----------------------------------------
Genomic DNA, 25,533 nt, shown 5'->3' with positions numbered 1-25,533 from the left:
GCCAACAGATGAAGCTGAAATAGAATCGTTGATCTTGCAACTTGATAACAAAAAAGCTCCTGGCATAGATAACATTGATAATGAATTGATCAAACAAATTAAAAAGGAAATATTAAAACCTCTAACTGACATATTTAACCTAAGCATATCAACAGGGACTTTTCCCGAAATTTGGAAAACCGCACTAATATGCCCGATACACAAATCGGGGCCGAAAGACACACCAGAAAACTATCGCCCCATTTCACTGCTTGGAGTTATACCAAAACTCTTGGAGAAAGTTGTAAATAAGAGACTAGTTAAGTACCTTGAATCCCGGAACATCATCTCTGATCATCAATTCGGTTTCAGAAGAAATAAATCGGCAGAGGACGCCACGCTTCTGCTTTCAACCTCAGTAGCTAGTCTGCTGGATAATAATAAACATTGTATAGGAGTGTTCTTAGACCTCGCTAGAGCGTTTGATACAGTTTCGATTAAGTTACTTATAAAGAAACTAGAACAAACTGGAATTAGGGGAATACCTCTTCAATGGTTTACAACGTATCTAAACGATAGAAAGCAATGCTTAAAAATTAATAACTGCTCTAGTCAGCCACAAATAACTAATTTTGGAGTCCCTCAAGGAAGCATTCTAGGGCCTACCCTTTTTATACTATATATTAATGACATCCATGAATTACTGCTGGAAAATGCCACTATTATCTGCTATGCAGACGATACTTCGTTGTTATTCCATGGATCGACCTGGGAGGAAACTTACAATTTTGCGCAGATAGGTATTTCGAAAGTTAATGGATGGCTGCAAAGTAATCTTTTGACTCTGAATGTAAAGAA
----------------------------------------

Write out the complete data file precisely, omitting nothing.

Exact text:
Genomic DNA, 25,533 nt, shown 5'->3' with positions numbered 1-25,533 from the left:
GCCAACAGATGAAGCTGAAATAGAATCGTTGATCTTGCAACTTGATAACAAAAAAGCTCCTGGCATAGATAACATTGATAATGAATTGATCAAACAAATTAAAAAGGAAATATTAAAACCTCTAACTGACATATTTAACCTAAGCATATCAACAGGGACTTTTCCCGAAATTTGGAAAACCGCACTAATATGCCCGATACACAAATCGGGGCCGAAAGACACACCAGAAAACTATCGCCCCATTTCACTGCTTGGAGTTATACCAAAACTCTTGGAGAAAGTTGTAAATAAGAGACTAGTTAAGTACCTTGAATCCCGGAACATCATCTCTGATCATCAATTCGGTTTCAGAAGAAATAAATCGGCAGAGGACGCCACGCTTCTGCTTTCAACCTCAGTAGCTAGTCTGCTGGATAATAATAAACATTGTATAGGAGTGTTCTTAGACCTCGCTAGAGCGTTTGATACAGTTTCGATTAAGTTACTTATAAAGAAACTAGAACAAACTGGAATTAGGGGAATACCTCTTCAATGGTTTACAACGTATCTAAACGATAGAAAGCAATGCTTAAAAATTAATAACTGCTCTAGTCAGCCACAAATAACTAATTTTGGAGTCCCTCAAGGAAGCATTCTAGGGCCTACCCTTTTTATACTATATATTAATGACATCCATGAATTACTGCTGGAAAATGCCACTATTATCTGCTATGCAGACGATACTTCGTTGTTATTCCATGGATCGACCTGGGAGGAAACTTACAATTTTGCGCAGATAGGTATTTCGAAAGTTAATGGATGGCTGCAAAGTAATCTTTTGACTCTGAATGTAAAGAA